Historic Homes

107 Burnham Rd, The Tug Master's House, circa 1905
107 Burnham Rd, The Tug Master’s House, circa 1905
I think we have all heard of the National Register of Historic Places and have a vague idea that it means you get tax breaks and have to let the public in your house occasionally. At least that is a notion I have had for some time. That is until recently.

Lake Oswego has many historic properties. Touring a home that is currently for sale, a 1920’s church that has been converted to a home, the subject came up and I got curious for details. What I learned is quite different from what my perception had been.

First of all, the requirement to allow the public into your home is long gone. It simply isn’t safe to allow strangers into your home. Second, there are not a lot of tax benefits to the designation. If you own or are buying a home with historic designation it really is about the love of the property and the desire to preserve it.

There are several designations.

1125 Maple St, The Black House, circa 1933
1125 Maple St, The Black House, circa 1933
The most famous is run by the United States Park Service and is the National Register of Historic Places. To have this designation the property us usually at least 50 years old. It is also either architecturally significant or has been the home of a famous individual or was the location of a famous event. This is by far the most prestigious designation. Lake Oswego has 17 properties that are on the National Register, 13 of which are houses. To find a list of these properties, click here. At the National level there are no tax benefits for these historic properties. At the state level, there are.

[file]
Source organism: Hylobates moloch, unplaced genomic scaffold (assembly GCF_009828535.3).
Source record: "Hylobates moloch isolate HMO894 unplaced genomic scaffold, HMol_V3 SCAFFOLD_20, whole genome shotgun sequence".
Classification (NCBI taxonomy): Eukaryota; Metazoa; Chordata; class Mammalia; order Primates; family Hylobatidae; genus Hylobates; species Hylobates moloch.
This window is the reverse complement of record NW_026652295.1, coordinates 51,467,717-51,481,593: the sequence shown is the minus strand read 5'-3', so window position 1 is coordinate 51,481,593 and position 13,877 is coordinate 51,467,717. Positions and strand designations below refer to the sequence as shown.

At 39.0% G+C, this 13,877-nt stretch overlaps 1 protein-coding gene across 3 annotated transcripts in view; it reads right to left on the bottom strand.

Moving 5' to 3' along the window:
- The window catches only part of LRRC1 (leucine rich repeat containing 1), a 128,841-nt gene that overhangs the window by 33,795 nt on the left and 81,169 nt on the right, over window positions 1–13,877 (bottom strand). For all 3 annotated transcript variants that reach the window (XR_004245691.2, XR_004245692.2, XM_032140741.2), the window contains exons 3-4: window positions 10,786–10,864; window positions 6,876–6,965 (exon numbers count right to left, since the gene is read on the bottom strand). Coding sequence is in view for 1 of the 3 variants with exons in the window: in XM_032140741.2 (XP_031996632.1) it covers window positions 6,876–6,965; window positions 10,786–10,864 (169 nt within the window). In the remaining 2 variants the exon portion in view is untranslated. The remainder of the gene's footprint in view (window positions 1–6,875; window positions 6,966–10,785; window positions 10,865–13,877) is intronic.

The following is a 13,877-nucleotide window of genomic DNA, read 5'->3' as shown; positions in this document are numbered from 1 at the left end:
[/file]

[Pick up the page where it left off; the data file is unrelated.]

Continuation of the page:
The State of Oregon runs its own historic registry that is pretty much all of the Oregon properties that are on the National Historic Registry. The state does offer a tax incentive, but it is tied into the preservation of the property. Essentially you have to propose and get approved a plan that would take 10% of the current market value of the property and apply that same amount of money over the course of 10 years to do substantial rehabilitation projects on the property. Preference is given to projects that improve and maintain the exterior. When finished, you must place an approved plaque on the exterior. In return for doing this, your property taxes are frozen for the same 10 years. For more information about this program, click here.

The last historic designation is local. Lake Oswego has its own historic designation list. There are currently 72 properties on this list. The owners of these properties must retain the character of the exterior, but they can remodel the interior. Any exterior alterations must be consistent with the buildings historic character, and any changes made are subject to review and approval of the Development Review Commission. The City has also, in the past, made available grants of up to $2000 for restoration and preservation of these properties. For the list of Lake Oswego properties, click here.

16906 Cherry Crest Dr, The Laidlaw House, circa 1930
16906 Cherry Crest Dr, The Laidlaw House, circa 1930
I personally really love old homes. My current home was built in 1923 and is likely the original farm house in my Lake Grove neighborhood. I also appreciate when old homes are preserved and neighborhood character is retained. First Addition is a superb example of this. Don’t get me wrong, I love new houses too. For spacious floor plans and large closets, that is the better option. Perhaps the perfect house is a new one that is built in the old style. There are quite of those in Lake Oswego as well.

The bottom line is that I really value and appreciate the efforts at all levels, local to National, that encourages the preservation of historic properties. Perhaps you do as well.

Dianne

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